Sacred Texts  Grimoires  Index  Previous  Next 


THIS is the Form of the Secret Seal of Solomon, wherewith he did bind and seal up the aforesaid Spirits with their legions in the Vessel of Brass.

This seal is to be made by one that is clean both inwardly and outwardly, and that hath not defiled himself by any woman in the space of a month, but hath in prayer and fasting desired of God to forgive him all his sins, etc.

It is to be made on the day of Mars or Saturn (Tuesday or Saturday) at night at 12 o'clock, and written upon virgin parchment with the blood of a black cock that never trode hen. Note that on this night the moon must be increasing in light (i.e., going from new to full) and in the Zodiacal Sign of Virgo. And when the seal is so made thou shalt perfume it with alum, raisins dried in the sun, dates, cedar and lignum aloes.

Also, by this seal King Solomon did command all the aforesaid Spirits in the Vessel of Brass, and did seal it up with this same seal. He by it gained the love of all manner of persons, and overcame in battle, for neither weapons, nor fire, nor water could hurt him. And this

p. 53

privy seal was made to cover the vessel at the top withal, etc.

Note: Figures 162 to 174 inclusive are interesting as showing a marked resemblance to the central design of the Secret Seal. It will be observed that the evident desire is to represent hieroglyphically a person raising his or her hands in adoration. Nearly all are stone sepulchral steles, and the execution of them is rough and primitive in the extreme. Most are in the Musëe du Louvre at Paris.

Figures 162 and 163 are from the district of Constantine and show a figure raising its arms in adoration.

In Figure 164 , also from Constantine, the person bears a palm branch in the right hand. Above is a hieroglyphic representing either the Lunar Disc or the Sun in the heavens; but more probably the former.

Figure 165 is a more complicated stele. Above is the symbol already mentioned, then comes the sign of the Pentagram, represented by a five-pointed star, towards which the person raises his or her hands. Besides the latter is a rude form of caduceus. A brief inscription follows in the Punic character. The Punic or Carthaginian language is usually considered to have been a dialect. of Phœnician, and Carthage was of course a colony of Tyre. Beneath the Tunic inscription is a horse's head in better drawing than the sculpture of the rest of the stele, which would seem to imply that the rudeness of the representation of the human figure is intentional. This and the following stele are also from Constantine.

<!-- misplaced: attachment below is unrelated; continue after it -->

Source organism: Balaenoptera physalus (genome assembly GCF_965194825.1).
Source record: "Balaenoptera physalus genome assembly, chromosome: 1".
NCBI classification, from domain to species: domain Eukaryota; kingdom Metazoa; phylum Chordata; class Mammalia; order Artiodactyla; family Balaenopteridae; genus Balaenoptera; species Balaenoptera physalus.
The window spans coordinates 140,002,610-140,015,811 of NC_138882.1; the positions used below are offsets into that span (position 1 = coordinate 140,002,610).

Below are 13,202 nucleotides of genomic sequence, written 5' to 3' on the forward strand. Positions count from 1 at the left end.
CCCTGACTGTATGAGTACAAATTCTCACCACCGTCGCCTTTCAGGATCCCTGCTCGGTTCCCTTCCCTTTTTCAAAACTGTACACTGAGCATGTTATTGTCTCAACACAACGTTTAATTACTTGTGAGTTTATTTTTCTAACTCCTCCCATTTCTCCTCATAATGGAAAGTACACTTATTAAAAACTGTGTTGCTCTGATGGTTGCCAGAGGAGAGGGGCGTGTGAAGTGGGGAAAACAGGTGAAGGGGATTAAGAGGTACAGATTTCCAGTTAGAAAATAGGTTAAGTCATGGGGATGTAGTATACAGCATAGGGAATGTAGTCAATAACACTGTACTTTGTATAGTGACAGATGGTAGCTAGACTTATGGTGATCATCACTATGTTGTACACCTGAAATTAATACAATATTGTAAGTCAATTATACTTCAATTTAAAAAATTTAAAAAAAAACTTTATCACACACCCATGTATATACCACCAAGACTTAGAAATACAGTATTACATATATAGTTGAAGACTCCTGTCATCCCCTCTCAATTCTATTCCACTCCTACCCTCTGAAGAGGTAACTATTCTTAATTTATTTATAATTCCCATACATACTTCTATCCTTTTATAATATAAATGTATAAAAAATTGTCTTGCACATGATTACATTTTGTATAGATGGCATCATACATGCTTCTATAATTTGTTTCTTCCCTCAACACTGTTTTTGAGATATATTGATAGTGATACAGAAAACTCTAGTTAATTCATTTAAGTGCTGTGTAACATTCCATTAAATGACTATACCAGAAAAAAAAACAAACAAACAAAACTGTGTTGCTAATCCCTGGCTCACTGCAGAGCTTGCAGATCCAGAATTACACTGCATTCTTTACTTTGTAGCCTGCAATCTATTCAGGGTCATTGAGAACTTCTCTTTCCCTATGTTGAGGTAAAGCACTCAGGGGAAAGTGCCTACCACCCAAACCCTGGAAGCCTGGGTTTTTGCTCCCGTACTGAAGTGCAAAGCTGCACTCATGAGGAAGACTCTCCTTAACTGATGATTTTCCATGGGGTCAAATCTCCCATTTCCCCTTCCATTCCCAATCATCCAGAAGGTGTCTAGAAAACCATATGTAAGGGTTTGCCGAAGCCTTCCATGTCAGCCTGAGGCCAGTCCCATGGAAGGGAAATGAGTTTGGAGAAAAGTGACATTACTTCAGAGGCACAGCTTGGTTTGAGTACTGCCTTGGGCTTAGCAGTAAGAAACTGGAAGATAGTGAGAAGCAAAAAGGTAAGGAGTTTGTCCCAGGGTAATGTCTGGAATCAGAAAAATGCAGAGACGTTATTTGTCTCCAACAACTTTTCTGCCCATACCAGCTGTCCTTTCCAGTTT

In Figure 166 again, the horse is best delineated by far. In addition to the other symbols there is either a hand or a foot, for it is almost impossible to distinguish which, at the head of the stele, followed by an egg-and-tongue moulding. The figure of the person with the

p. 54

arms raised is treated as a pure hieroglyphic and is placed between two rude caducei. The Lunar or Solar Symbol follows.

Figure 167 , also from Constantine, shows the last-mentioned symbol above. The figure with the arms raised is simply a hieroglyph, and is placed between an arm and hand on the one side, and a rude caduceus on the other.

Figure 168 shows the person holding a rude caduceus in the right hand, and standing above a dolphin. This latter, as in the case of the horse in 165 and 166, is by far the best delineated.

Figure 169 , this also being from Constantine, shows the usual human hieroglyph between a caduceus and a crescent.

Figure 170 is from the site of ancient Carthage. It is very rough in workmanship, and the designs are mere scratchings on the stone. The ensemble has the effect of an evil Sigil.

Figure 171 is also from Carthage and the various symbols appear to have become compressed into and synthesised in the form of a peculiarly evil-looking caduceus.

Figure 172 is from the decoration of a sepulchral urn found at Oldenburgh in Germany. It is remarkable as showing the same hieroglyphic human form with the crescent above; the latter in the Secret Seal of Solomon has a flattened top, and is therefore more like a bowl, and is placed across the hieroglyph.

Figure 173 is an Egyptian design which would show an analogy between the symbol and the idea of the force of the creation.

Figure 174 is a stele from Phœnicia somewhat similar to the others, except that the rudimentary caducei in Figures 166 and 170 are here replaced by two roughly drawn Ionic columns.

p. 55

These last three designs are taken from the work of the Chevalier Emile Soldi-Colbert de Beaulieu, on the "Langue Sacrée."

In Figure 175 is given the Seal of the Spirit HALAHEL. This Spirit is said to be under the rule of BAEL, and to be of a mixed nature, partly good and partly evil, like the spirits of Theurgia-Goetia which follow in the second book of the Lemegeton.

Next: The Other Magical Requisites